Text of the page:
13,000 American Infants Born Addicted To Prescription Painkillers, Tripling In The Past Decade, According To A National Study Released By The Journal of the American Medical Association
Imagine entering the world addicted to prescription painkillers. Now accept the reality that 3.4 of every 1,000 infants born in American hospitals in 2009 suffered from prescription painkiller withdrawal. Although the results of this study by the Journal of the American Medical Association is terrifying, it is sadly not surprising to the clinical staff of ONE80CENTER. The national epidemic of prescription painkiller abuse is only getting worse and this is the worst of the red flags are being waved.
The Red Flag of Infants Born Addicted To Prescription Painkillers
When will we say enough is enough – no babies should ever be born addicted to prescription painkillers. Is it any surprise that the Center for Disease Control (CDC) has flagged prescription painkiller abuse as a major health threat in America? Given the recent history of prescription drugs across the board and opiate painkillers in specific, is this surprising?
Nearly tripling in the past decade, according to the first national study of its kind, so many infants being born addicted to prescription painkillers is downright shocking. Why are so many pregnant women abusing narcotic pain medications? How can this national epidemic of prescription painkiller abuse be stopped?
Imagine the numbers alone… about 13,539 infants a year, or one born every hour, says the study’s lead author, Stephen Patrick, a fellow in neonatal-perinatal medicine at the University of Michigan. The treatment of these newborns is a given necessity. The vast majority of them naturally have to be covered by the publicly financed Medicaid program. This coverage alone cost $720 million in 2009.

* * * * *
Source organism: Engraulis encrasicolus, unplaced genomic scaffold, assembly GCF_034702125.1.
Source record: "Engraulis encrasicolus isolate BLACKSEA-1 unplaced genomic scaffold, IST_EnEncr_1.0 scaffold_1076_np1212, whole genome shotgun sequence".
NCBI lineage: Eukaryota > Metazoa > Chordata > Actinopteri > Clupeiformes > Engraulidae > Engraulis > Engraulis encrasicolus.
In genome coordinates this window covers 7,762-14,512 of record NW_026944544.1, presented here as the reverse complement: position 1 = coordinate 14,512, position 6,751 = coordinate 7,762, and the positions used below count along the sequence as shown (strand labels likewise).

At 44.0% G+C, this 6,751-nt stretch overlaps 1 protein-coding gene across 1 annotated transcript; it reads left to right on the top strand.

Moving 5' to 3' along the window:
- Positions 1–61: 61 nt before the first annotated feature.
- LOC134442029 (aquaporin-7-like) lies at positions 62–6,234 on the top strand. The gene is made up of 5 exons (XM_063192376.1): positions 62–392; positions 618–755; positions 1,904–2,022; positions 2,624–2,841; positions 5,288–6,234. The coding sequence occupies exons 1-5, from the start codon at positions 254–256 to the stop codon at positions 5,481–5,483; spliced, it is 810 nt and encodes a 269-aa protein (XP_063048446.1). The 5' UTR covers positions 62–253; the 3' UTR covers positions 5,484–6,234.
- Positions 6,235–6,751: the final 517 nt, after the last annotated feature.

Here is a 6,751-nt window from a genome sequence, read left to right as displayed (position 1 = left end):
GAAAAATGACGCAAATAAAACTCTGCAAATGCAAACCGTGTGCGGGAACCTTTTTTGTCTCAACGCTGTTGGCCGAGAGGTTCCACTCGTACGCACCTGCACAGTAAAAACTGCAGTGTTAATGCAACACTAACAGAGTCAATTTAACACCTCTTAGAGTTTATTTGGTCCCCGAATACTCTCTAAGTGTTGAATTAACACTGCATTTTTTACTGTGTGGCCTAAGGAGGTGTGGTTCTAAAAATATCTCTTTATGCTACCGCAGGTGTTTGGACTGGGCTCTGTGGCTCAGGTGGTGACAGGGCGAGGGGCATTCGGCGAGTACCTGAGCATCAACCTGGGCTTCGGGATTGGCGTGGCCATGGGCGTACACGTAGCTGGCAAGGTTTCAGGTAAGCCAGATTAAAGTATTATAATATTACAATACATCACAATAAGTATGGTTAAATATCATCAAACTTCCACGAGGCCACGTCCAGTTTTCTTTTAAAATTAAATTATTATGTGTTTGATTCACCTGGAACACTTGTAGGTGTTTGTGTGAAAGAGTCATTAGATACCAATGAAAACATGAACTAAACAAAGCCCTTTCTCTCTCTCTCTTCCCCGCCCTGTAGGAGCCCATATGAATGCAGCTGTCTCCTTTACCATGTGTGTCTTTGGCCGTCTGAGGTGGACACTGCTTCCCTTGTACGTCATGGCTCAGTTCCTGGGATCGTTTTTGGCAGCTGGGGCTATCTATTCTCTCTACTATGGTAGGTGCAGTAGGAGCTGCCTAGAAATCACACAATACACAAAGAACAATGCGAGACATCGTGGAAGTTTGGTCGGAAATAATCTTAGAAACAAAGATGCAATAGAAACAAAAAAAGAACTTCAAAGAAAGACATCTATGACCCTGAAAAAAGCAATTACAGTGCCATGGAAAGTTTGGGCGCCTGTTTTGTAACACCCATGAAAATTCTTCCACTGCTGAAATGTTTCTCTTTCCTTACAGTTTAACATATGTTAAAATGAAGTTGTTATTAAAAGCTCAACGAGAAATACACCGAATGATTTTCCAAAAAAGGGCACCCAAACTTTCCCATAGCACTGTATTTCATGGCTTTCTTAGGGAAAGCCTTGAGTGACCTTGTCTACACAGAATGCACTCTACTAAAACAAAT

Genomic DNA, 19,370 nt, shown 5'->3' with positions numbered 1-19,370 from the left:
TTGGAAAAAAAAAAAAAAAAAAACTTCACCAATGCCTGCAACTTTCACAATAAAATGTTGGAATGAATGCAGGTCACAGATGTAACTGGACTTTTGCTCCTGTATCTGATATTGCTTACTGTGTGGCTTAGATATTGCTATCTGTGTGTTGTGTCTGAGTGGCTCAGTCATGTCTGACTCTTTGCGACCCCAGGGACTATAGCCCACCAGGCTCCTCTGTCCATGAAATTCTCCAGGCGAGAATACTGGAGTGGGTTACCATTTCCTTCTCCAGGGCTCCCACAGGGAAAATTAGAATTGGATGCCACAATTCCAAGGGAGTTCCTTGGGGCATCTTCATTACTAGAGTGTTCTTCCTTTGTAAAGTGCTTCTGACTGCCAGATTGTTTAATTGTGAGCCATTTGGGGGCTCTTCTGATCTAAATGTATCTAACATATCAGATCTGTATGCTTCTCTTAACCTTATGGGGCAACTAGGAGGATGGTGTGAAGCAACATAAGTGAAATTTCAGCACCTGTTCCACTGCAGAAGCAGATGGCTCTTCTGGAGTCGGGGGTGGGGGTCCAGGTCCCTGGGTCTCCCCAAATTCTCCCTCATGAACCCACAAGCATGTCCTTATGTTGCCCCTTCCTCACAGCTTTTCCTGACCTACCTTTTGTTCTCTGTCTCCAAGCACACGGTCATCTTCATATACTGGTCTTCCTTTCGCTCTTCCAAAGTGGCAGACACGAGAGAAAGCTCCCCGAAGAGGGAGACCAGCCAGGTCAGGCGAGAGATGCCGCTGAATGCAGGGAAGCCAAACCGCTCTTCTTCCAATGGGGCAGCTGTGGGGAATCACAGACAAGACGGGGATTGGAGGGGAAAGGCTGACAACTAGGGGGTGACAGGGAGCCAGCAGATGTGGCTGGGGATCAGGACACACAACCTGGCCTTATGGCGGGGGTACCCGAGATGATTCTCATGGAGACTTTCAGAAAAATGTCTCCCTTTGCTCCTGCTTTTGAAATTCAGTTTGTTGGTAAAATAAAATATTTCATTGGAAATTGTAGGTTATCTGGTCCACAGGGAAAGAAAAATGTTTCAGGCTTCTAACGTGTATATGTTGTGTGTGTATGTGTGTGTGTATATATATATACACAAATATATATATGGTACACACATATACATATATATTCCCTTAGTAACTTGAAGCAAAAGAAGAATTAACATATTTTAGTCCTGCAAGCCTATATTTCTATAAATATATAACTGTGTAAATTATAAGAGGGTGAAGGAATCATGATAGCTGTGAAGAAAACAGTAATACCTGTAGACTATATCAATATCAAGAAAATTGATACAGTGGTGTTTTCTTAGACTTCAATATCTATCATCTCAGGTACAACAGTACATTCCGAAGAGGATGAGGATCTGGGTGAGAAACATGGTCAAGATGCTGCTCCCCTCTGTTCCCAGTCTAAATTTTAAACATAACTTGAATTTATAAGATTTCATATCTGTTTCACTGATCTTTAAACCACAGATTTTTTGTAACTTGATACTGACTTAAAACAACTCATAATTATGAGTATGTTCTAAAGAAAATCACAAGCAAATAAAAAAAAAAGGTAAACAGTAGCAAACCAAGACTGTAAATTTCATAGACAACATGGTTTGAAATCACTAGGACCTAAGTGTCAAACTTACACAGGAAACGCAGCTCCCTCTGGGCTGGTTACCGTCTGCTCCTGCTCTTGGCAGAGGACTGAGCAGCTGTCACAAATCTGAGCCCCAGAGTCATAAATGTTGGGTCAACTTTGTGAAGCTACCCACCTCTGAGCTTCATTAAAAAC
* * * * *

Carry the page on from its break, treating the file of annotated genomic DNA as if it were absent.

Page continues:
There is no question that we have an obligation as a country to help these babies. They did not choose to ingest the deadly drugs. They did not choose to be born addicted to prescription painkillers. There is no questioning whether or not they are innocent victims.
Unlike in the 1980s and 1990s, when hospitals saw a frightening surge in babies born addicted to crack cocaine, many newborns today arrive addicted to prescription painkillers, such as Vicodin and Oxycontin. Although neonatal abstinence syndrome produces different symptoms from cocaine withdrawal, the damage is hardcore and there is no easy answer to the long-term negative effects on development. At a much higher risk for death from Sudden Infant Death Syndrome (SIDS) and other complications, babies born in withdrawal are often born small. Doctors treat them with methadone, a narcotic used to treat heroin addicts. The dose is cut slowly to avoid withdrawal symptoms.
Infant Withdrawal Born Addicted ToPrescription Painkillers
It is understandable that Doctors and nurses often can tell without testing which babies are going through withdrawal simply from their cries. They are irritable, hard to console, and suffer from stiff, rigid muscles. The very image brought to mind brings tears to my eyes. These little babies have tremors, seizures and breathing problems. Furthermore, the infants have trouble feeding, often rejecting nourishment. They throw up frequently, tremble in their cribs and produce watery diarrhea. Luckily, with no time to spare, the American Medical Association and the CDC have raised the red flag.
Mark Hudak, a spokesman for the American Academy of Pediatrics, explained that many mothers tell doctors they failed to realize prescription painkillers could harm their babies. Although hard to buy into such rationalizations, this is far from the whole story. Many of the abusing mothers-to-be are addicted when they get pregnant and find themselves unable or unwilling to quit.
ONE80CENTER believes that no additional red flags need to be raised in order for action to be taken. Major campaigns of education and awareness raising, prevention and free treatment for pregnant women need to be started in order to stem this vicious tide of babies being born addicted to prescription painkillers. What other choice do we honestly have when facing such avoidable trauma? Above all others, infants have the undeniable right to begin their lives free from the chains of addiction.